The reluctance to embrace new technology is based on more than the irascible and retrograde attitudes of industry players. Robots and other forms of automation are costly and require an extended time frame before offering a satisfactory return on capital. Given the decentralized nature of the industry and the predominance of small and medium-sized firms, few owners have the financial capacity to purchase expensive paraphernalia that may only provide a profit in the very long term. And while large general contractors may have more cash on hand, subcontractors employ the bulk of the workforce. There is little motivation for one well capitalized company to invest in a technology that will ultimately benefit another smaller firm.
Finally, companies in other industries have traditionally been motivated to spend capital on automation and expensive new procedures to reduce escalating labor costs. Unfortunately, construction executives found simpler ways to cut labor costs through the misclassification of employees as independent contractors, cash compensation, and reduced wages and safety standards — all components of a successful crusade to undermine the union sector in many parts of the country. There is less incentive to buy robots to replace high-priced labor when the labor itself is not as pricey.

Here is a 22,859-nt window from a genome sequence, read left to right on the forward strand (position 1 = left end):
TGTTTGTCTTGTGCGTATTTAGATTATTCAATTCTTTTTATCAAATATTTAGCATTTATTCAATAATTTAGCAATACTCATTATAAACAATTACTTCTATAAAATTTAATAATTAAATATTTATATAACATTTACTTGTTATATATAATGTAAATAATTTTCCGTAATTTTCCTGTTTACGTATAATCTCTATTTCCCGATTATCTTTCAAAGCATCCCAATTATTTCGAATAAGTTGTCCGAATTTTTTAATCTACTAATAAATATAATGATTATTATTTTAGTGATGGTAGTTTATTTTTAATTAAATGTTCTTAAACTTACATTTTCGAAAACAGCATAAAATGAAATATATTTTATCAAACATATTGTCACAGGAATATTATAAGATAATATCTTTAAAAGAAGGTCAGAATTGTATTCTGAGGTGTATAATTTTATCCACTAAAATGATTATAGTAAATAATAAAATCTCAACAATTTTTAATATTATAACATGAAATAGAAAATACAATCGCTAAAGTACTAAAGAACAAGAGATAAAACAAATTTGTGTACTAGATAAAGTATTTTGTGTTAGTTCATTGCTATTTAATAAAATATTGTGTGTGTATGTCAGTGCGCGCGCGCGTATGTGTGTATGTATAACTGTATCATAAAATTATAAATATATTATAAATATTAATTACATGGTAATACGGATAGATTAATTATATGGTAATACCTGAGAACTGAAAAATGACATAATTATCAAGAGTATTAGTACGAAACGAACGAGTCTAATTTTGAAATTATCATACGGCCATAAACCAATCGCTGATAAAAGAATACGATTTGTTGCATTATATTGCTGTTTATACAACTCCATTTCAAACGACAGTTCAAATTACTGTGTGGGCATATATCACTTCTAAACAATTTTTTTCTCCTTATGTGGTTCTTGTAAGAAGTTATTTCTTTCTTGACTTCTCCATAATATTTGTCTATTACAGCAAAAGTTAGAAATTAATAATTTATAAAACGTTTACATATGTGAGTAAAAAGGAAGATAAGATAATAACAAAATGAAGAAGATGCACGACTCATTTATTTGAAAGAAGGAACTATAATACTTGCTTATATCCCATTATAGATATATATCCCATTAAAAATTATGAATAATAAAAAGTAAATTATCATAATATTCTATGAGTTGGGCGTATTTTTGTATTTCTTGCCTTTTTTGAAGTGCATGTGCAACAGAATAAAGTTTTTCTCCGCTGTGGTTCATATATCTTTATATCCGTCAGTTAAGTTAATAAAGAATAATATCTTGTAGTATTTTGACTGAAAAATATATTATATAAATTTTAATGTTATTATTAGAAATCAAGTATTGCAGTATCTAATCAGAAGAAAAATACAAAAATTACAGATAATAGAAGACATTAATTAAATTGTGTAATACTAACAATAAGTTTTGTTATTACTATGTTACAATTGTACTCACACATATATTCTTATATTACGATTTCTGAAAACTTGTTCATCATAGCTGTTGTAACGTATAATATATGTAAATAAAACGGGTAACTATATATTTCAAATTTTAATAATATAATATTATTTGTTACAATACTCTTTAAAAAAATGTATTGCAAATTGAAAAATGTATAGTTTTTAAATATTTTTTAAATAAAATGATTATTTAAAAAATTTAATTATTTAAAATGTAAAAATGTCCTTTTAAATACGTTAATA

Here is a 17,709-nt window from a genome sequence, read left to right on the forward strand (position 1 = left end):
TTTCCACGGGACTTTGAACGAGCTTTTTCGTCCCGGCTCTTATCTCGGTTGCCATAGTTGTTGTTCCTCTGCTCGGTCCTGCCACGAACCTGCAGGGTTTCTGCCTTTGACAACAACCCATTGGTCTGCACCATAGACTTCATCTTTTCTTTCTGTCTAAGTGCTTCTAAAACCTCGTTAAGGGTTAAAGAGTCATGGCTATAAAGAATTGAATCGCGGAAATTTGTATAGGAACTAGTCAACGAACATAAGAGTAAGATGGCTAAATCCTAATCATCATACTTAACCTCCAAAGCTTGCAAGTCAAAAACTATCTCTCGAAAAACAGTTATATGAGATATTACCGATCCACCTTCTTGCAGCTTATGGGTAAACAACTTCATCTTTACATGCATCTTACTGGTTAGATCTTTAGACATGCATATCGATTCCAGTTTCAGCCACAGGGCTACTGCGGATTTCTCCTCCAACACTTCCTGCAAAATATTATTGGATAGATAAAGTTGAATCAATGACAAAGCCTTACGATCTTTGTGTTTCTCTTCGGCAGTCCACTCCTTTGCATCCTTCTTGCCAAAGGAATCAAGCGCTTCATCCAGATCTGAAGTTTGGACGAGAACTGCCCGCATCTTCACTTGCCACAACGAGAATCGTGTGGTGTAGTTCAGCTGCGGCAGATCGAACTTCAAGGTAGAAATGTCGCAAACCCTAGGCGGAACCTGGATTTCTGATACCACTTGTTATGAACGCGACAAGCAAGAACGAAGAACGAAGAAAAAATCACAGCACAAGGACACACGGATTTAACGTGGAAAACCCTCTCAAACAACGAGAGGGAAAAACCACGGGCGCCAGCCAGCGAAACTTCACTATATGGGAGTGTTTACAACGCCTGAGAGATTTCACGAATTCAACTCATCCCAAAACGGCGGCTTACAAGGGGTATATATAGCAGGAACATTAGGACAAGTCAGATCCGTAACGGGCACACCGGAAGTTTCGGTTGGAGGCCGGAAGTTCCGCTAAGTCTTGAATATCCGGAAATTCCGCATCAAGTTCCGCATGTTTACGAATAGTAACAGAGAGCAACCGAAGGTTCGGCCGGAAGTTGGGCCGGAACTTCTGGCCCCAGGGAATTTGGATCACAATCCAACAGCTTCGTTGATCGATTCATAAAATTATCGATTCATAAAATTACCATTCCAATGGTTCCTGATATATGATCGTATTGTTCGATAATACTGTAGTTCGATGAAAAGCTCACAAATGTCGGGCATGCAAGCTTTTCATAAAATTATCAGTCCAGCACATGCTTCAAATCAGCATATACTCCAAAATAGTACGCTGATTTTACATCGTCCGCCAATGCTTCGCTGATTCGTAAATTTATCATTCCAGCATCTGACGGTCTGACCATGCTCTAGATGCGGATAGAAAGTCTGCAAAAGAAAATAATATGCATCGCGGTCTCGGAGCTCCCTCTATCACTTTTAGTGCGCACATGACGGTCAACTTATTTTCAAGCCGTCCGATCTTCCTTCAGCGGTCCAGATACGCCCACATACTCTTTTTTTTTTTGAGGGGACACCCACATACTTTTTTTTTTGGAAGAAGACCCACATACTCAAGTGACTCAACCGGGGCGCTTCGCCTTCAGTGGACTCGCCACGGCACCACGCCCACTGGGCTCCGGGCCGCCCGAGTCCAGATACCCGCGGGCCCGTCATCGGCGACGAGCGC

Construction’s Digital Transformation
Still, the digital revolution in the twenty-first century has propelled construction, particularly the architectural functions and project management systems. Building Information Modeling (BIM), a software process that transforms traditional blueprints into digital images, has introduced the critical factor of coordination into the previously siloed products from the various design disciplines — architectural, structural, mechanical, electrical, civil — and allowed the management team to essentially build a project twice: once virtually on the office desktops and tablets and a second time with the actual trades workers and materials in the field. Jeff Gouveia, Executive Vice-President of Suffolk Construction, described the pre-BIM work style to me in an interview: “Prior to modeling, coordination was done with a light table with a clear piece of plastic over it. You overlaid 2D drawing on top of 2D drawing on top of 2D drawing. You got them just right, taped them in the corner, made sure that they were in the right scale, and then you basically started circling conflicts, where a piece of ductwork or pipe went into a column or a beam.” Modeling allows for the advance visualization of an entire development from site-work to finish hardware.
Modeling may reduce total construction costs, but it requires upfront investments on a scale that is only available to larger general contractors and a narrow slice of elite subcontractors that can afford the software and, above all, the hiring and training of highly computer-literate staff. Institutional owners like universities and hospitals that expect their projects to last decades are more likely to accept the initial costs of modeling than developers who tend to focus on the bottom line, just surviving through the warranties and short-term flipping goals.